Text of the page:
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Modules

As a strong sociology department with broad research interests, our optional modules cover a wide range of areas. Our research-led teaching means your content is kept fresh and up-to-date with current thinking in the subject area. You’ll find new modules added in line with research developments, and in response to student feedback. Therefore, you’ll be choosing from varied, interesting and current topics covering the latest approaches and theories.

Please note: the modules listed below are running during the 2017/18 academic year and this list is illustrative of the types of modules offered in future years

1st year modules

2nd year modules

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"These modules allow you to develop critical thinking and meet with people who have different viewpoints. That is what university is all about. You exchange ideas with those who think differently with different experiences - you learn to put aside prejudice and focus on real arguments. Therefore, these modules are essentially there to allow you develop independent thinking and develop a style of writing unique to yourself so you can argue things from your own perspective whilst referencing relevant materials."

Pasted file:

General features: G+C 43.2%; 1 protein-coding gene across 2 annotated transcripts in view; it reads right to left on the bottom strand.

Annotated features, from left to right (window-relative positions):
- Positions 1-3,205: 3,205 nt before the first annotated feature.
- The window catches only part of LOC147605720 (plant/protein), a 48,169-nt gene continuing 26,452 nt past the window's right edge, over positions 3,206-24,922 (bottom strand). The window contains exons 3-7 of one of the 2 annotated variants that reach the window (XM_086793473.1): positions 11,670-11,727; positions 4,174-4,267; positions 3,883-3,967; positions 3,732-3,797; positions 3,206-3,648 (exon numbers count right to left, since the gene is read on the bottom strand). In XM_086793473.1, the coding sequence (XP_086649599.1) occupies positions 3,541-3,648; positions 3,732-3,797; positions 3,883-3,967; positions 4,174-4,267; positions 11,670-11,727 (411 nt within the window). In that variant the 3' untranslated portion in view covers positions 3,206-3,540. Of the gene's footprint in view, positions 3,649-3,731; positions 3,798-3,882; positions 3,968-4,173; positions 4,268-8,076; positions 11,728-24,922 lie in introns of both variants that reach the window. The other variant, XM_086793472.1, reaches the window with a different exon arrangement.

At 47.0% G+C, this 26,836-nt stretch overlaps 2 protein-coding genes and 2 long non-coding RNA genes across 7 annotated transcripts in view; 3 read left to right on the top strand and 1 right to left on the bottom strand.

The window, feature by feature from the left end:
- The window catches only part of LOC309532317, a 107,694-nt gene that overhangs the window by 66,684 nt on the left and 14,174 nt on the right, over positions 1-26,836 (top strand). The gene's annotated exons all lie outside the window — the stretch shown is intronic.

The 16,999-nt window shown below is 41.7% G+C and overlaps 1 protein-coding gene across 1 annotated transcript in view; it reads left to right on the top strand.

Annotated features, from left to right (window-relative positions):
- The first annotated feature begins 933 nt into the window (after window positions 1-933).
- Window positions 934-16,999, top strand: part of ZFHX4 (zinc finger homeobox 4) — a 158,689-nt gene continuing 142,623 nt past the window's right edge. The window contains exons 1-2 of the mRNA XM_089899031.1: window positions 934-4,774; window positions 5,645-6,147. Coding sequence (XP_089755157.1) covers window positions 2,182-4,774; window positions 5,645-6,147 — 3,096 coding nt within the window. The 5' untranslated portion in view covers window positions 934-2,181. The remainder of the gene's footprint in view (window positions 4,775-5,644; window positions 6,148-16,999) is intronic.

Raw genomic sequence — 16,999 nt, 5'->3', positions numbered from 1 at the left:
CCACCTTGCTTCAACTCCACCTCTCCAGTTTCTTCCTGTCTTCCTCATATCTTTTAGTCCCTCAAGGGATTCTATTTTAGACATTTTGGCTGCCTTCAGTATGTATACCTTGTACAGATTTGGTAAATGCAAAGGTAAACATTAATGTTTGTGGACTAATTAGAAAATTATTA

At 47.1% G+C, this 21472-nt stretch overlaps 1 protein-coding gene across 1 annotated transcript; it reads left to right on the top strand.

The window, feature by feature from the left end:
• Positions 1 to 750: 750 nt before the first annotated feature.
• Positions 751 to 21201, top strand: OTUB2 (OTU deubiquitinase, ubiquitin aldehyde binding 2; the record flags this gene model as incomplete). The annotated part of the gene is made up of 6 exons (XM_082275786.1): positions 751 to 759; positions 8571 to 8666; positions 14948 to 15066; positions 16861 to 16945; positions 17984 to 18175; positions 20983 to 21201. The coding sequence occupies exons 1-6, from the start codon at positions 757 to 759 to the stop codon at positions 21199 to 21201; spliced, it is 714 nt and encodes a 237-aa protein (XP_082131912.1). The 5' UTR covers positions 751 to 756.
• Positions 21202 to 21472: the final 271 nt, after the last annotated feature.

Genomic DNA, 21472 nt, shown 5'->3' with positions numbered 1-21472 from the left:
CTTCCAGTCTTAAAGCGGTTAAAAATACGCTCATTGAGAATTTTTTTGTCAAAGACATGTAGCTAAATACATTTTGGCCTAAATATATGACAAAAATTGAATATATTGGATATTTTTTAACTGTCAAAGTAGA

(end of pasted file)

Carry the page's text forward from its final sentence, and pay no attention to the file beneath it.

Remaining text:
-Sam Arman, BA Sociology

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2nd or 3rd year modules (can be taken in either year)

3rd year modules


"The department is really good for offering such a range! From studying the media development and sociological critique of it, to really learning to intricate and eye-opening theories and studies in the sociology of gender, first year really gave me a lot of new avenues of interest that I loved.

I picked my modules primarily because I found them interesting partly through their descriptions on the module website, but also through talking to other older students in the common room and elsewhere. This open relationship between different cohorts is really useful in moments like deciding on modules, to hear about the nature of the assessment methods and the style of teaching or marking. I quickly saw that I was more interested in the study of power and class in social theory, but equally I was still able to study gender issues which are entirely intersected into the topic. The open nature of the modules is great for that!

Some of the key skills these modules helped develop include the ability to confidently and intelligently critique texts and writers, whether it be by your own thoughts or application and comparison with other writers you study in that module or beyond. Such a critical understanding of the texts becomes a natural part of your reading style, which is a crucially important skill for academia and beyond even in everyday life. Other than this reading and essay writing skills themselves have been gradually but consistently focussed upon in all the modules, making these skills seem like second nature after your first year is done."

-Dan Smitherman, BA Sociology